Editor's Note: This story originally ran Oct. 5, 2012

Samantha Pawlucy said she was afraid to return to Charles Carroll High School after complaining that a teacher mocked her for wearing a Romney/Ryan T-shirt on dress-down day.

The sophomore said classmates, former friends, and even students from other schools had issued threats over what they saw as lies and misinterpretation. That's what's she heard from other students and read on Facebook, Pawlucy said.

"I don't want to go to school and get jumped," Pawlucy, who said she has a second-degree black belt in tae kwon do, said at her home in Port Richmond on Thursday evening. "I'm just really scared to go back to school."

The incident went viral after Pawlucy and her parents began publicizing her claim that Lynette Gaymon, her geometry teacher, had publicly humiliated her over the T-shirt.

Pawlucy was wearing the pink T-shirt on dress-down day last Friday when, she said, Gaymon began making fun of her. An adult aide waved a marker as though to draw an X on the shirt, Pawlucy said.

She also said Gaymon called the school "Democratic," and said Pawlucy's wearing the Romney shirt was analogous to Gaymon, who is black, wearing a KKK shirt.

Gaymon could not be reached for comment. A spokesman for the Philadelphia Federation of Teachers declined to comment.

The Pawlucys said they planned to file a formal complaint with the district Friday. Meanwhile, a district investigator spoke to Pawlucy's mother, Kristine, on Thursday. Gaymon is still at the school, but is not teaching Pawlucy's geometry class, said Fernando Gallard, a spokesman for the School District of Philadelphia.

As students streamed out of the school Thursday afternoon, several groups of youths shouted their support for Gaymon, calling her a "great teacher," "really fun," and "nothing like that story."

They said Gaymon jokes around with her students, but never out of malice.

Samantha Pawlucy said that even as a joke, Gaymon's behavior was wrong, and brought attention and humiliation upon her.

The incident has triggered a barrage of media interviews, which have been difficult, she said.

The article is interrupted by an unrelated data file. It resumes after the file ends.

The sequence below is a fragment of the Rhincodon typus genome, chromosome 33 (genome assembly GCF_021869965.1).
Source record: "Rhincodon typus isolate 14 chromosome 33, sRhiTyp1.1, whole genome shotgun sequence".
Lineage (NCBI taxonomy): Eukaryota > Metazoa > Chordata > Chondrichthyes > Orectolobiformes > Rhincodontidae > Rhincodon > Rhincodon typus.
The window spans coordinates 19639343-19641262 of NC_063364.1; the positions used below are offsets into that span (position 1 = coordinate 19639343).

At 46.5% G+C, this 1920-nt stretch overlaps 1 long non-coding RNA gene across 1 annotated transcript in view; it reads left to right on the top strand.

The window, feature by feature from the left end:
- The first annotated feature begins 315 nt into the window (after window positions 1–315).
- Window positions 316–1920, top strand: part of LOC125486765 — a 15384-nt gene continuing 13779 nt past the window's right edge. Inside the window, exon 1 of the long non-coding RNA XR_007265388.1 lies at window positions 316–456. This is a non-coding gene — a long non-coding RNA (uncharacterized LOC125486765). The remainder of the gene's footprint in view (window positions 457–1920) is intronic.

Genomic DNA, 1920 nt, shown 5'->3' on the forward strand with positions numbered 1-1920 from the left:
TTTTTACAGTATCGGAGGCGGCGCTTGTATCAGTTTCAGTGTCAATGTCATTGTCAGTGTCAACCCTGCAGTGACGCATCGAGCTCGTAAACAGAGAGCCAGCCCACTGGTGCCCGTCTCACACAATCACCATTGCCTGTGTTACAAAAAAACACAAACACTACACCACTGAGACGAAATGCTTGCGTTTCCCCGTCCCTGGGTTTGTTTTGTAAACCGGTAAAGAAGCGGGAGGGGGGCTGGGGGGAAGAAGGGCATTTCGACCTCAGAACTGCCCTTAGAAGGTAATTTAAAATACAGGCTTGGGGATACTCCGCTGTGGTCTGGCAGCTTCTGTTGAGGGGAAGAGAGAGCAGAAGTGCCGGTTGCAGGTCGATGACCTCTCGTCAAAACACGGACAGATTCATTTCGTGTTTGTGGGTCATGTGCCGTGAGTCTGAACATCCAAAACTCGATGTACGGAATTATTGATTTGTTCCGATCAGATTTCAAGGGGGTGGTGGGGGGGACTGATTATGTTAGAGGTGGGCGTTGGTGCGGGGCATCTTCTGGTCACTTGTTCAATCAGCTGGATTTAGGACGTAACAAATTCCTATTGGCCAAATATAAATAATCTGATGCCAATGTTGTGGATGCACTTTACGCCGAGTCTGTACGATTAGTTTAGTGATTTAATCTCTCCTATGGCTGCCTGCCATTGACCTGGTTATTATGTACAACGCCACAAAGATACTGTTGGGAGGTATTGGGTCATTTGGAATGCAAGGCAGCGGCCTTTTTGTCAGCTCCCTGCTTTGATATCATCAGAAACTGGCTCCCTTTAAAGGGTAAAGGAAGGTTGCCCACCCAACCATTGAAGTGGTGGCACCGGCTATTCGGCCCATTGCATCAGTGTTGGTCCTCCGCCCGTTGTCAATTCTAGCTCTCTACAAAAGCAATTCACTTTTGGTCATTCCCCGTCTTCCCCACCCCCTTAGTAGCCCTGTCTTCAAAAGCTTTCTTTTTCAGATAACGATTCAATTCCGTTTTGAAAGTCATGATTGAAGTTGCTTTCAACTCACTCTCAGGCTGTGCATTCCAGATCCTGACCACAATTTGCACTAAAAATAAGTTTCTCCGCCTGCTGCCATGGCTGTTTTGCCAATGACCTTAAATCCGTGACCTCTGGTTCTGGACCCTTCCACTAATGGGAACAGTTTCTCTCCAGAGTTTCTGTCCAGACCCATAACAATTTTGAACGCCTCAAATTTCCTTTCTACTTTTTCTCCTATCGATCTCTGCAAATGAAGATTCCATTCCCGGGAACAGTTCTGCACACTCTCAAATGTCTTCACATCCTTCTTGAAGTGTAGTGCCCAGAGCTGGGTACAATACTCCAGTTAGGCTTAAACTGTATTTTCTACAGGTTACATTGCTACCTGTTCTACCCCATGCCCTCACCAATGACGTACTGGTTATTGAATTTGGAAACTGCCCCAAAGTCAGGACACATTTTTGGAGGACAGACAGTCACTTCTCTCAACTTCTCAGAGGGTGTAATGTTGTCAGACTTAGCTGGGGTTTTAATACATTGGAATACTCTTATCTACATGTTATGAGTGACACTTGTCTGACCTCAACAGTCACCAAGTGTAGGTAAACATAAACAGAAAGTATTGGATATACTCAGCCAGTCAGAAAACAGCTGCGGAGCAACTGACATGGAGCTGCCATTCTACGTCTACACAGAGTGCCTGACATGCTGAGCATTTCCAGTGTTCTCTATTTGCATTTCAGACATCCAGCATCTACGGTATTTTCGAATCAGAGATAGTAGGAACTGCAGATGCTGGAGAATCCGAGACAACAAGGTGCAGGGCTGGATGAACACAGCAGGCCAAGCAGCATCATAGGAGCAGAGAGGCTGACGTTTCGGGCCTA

More important, she said, she was scared for her safety. She said friends had told her groups of students had discussed attacking her.

The school has been told of the threats and rumored attacks, Kristine Pawlucy said. She said she was taking them seriously and planned to keep her daughter out of school until Tuesday.

Gallard said the district took "situations like this very seriously" and would work with police from the district and city to investigate the alleged threats.

The Pawlucys said they had not received any apology from the school or district. Gaymon apologized to the family during a meeting Monday, but they questioned her sincerity.

"She never once asked about Sam. It was all about her, her, her," Kristine Pawlucy said.

The family quoted Gaymon as saying that she had been joking and that Samantha should have known that.

Kristine Pawlucy said the family was focused now on the threats, and urged Gaymon to ask students to back down.

Samantha Pawlucy said she would wear the T-shirt again given the chance.

The experience has been eye-opening, and she's learned a lesson, she said: "To stand up for myself. Don't let people tell me that what I'm doing is wrong."

Contact Jonathan Lai at 215-854-2771, jlai@philly.com, or follow on Twitter @elaijuh.